Due to the coronavirus crisis, LVMPD closed it's Records and Fingerprint Bureau making it impossible for people to renew their concealed firearm permits, at least until it reopens. Because of this, Sheriff Lombardo has granted an automatic an extension until July 15, 2020, for all permits that expired on or after March 17, 2020.
The extension length is 120 days, but not this does not mean that all expiring permits get an automatic 120 day extension. Rather, permits that expire in that time period are valid until July 15, 2020. While not a perfect solution, it's a nice and unexpected surprise.
NRS 202.366 states "Unless suspended or revoked by the sheriff who issued the [concealed firearm] permit, a permit expires 5 years after the date on which it is issued."
Taken at face value, the law says a sheriff can't extend a concealed firearm permit. Yet NRS 202.3687 allows a sheriff to issue temporary permits.
NRS 202.3687 Temporary permits.
The sheriff has the authority to issue temporary permits. In Clark County, I've heard of this happening once when the guy's permit couldn't be approved in 120 days (the regular one came later).
So while the NRS doesn't give the sheriff authority to extend a permit, he can grant temporary permits. By being creative, the extension of expiring permits can be construed as a temporary permit. The NRS doesn't specify exactly how the temporary permit is supposed to be handled, so sheriffs are likely well within their rights to handle expirations this way.
And if the sheriff is technically violating the law by doing this, who, outside of Michael Bloomberg and his crazy moms care? Bearing arms shouldn't be subject to a permit if you want to put clothes over your gun.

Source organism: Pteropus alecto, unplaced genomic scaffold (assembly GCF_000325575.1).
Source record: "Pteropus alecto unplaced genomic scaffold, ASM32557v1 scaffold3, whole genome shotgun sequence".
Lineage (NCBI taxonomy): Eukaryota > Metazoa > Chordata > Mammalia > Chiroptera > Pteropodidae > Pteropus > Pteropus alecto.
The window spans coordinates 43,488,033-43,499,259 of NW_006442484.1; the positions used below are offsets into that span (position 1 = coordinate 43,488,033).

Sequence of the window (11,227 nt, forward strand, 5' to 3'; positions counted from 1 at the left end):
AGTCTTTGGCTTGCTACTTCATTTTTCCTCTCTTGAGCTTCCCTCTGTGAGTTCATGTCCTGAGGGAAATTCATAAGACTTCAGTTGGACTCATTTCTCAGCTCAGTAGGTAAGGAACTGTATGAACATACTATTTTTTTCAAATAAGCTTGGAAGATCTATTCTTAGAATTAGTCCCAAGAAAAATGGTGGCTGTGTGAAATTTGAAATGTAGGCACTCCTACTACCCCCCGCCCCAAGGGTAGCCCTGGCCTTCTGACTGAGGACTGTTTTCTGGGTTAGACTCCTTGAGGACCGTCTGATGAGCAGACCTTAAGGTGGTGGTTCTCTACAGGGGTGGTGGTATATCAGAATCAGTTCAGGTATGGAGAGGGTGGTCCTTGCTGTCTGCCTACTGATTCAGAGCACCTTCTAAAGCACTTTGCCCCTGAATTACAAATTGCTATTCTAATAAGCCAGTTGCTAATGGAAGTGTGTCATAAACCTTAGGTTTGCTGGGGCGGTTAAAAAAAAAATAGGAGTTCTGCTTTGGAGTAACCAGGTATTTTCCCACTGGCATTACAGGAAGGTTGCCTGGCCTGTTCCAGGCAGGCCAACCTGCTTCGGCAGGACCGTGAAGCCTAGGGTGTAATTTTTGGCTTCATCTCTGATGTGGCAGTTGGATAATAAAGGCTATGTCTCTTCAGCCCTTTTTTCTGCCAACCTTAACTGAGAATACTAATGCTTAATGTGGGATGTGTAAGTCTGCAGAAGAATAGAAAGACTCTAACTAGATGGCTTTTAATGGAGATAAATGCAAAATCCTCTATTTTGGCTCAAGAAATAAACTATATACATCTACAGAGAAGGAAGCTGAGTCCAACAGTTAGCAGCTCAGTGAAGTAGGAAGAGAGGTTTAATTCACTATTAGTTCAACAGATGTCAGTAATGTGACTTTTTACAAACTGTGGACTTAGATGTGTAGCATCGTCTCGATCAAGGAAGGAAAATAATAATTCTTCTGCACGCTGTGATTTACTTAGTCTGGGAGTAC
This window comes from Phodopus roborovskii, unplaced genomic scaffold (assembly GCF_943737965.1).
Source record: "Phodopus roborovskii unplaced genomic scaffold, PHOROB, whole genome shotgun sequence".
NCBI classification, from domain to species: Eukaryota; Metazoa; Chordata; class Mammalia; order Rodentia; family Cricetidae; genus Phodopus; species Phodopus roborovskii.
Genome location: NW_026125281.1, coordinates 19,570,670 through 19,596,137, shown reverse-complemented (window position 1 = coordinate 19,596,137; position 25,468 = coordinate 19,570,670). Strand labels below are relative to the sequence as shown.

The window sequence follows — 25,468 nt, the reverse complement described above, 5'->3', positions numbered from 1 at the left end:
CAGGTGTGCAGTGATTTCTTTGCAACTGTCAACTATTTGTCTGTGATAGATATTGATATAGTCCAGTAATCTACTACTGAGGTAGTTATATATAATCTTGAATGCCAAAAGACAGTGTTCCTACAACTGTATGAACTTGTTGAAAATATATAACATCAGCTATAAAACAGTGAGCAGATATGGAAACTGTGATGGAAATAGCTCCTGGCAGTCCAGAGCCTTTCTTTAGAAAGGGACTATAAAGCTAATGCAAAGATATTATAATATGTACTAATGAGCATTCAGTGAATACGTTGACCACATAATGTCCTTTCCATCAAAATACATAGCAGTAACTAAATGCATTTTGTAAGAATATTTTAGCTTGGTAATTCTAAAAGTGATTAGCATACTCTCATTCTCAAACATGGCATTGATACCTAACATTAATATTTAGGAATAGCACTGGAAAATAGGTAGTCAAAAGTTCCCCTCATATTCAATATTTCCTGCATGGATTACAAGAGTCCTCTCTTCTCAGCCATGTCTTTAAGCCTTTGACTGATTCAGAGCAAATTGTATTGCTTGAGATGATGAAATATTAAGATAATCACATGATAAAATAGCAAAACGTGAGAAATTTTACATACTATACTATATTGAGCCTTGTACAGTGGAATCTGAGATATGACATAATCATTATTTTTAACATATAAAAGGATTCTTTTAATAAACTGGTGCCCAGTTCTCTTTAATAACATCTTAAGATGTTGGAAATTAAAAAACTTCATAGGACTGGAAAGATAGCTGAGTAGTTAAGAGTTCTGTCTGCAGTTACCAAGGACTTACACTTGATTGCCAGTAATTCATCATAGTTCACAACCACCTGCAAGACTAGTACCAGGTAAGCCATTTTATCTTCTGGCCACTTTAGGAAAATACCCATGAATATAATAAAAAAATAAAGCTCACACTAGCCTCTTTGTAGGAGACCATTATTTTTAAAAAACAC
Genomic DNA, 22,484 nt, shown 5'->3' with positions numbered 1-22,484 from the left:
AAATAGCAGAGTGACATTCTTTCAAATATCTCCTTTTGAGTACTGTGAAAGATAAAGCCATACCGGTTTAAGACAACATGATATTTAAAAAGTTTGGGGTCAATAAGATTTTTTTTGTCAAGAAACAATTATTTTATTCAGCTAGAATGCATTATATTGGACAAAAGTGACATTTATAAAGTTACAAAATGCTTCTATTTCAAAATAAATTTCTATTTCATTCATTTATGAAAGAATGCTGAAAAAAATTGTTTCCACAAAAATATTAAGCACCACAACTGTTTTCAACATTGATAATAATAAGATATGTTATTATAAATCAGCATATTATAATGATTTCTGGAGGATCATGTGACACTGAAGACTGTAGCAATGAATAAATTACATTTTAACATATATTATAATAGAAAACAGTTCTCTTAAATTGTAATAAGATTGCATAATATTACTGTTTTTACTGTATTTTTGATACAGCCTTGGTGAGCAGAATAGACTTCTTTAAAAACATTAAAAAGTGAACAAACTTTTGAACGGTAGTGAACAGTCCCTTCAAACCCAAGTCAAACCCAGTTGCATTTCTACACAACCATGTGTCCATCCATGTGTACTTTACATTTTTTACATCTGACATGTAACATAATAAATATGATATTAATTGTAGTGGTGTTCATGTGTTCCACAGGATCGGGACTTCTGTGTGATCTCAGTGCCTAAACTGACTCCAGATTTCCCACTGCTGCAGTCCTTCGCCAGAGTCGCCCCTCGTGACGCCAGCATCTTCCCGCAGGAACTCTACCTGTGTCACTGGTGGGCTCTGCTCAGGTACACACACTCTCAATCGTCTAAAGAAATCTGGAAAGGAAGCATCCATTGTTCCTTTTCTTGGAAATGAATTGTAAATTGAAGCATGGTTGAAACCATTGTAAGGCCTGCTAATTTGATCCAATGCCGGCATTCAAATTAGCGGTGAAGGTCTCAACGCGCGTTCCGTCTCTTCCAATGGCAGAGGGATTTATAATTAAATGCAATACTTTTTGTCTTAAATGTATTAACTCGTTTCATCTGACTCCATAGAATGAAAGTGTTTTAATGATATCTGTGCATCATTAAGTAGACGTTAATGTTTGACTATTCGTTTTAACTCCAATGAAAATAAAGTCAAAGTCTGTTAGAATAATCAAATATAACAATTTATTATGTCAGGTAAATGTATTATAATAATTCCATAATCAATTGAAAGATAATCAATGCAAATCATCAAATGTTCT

So let's say some crazy attorney sues arguing that the sheriff doesn't have this authority. Or you get arrested and a renegade district attorney files charges against you for carrying a concealed weapon with an expired permit.
There is a legal doctrine known as estoppel. If you rely on the sheriff's word that your permit is valid until July 15, as he is in a position of authority, he cannot then arrest you and the government (which he represents) cannot punish you. While the government can do what it wants, judges and juries have the ultimate say. Relying on a rather absolute statement like this puts the government in an indefensible position if they choose to prosecute you for doing what the sheriff said was okay.
It's a lot more complex than that, but let's go easy on the legal details. Basically, government would look really stupid and bad to go back on the sheriff's word.
Next, should you get busted in some other county or state and they find an expired permit, several things are going to happen. I can't be sure right now, but the first thing the cop is going to do is have his dispatcher run your permit. I'd bet dollars to donuts that Metro has put something in "the system" about extensions. Second, if the cop has any sense he'll call Metro to verify your story about an extension (at least the DA will). Agencies call each other's records bureaus all day and night long.
You'll probably never do anything to run across this kind of situation in the first place. So while the law gets bent in a lot of ways, this one is favorable to concealed carriers in Southern Nevada and we should be grateful to Sheriff Lombardo (I know, I know). It's not that he actually hates us, it's just that he's the product of old-school law enforcement that is suspicious of armed citizens.
What needs to happen now is: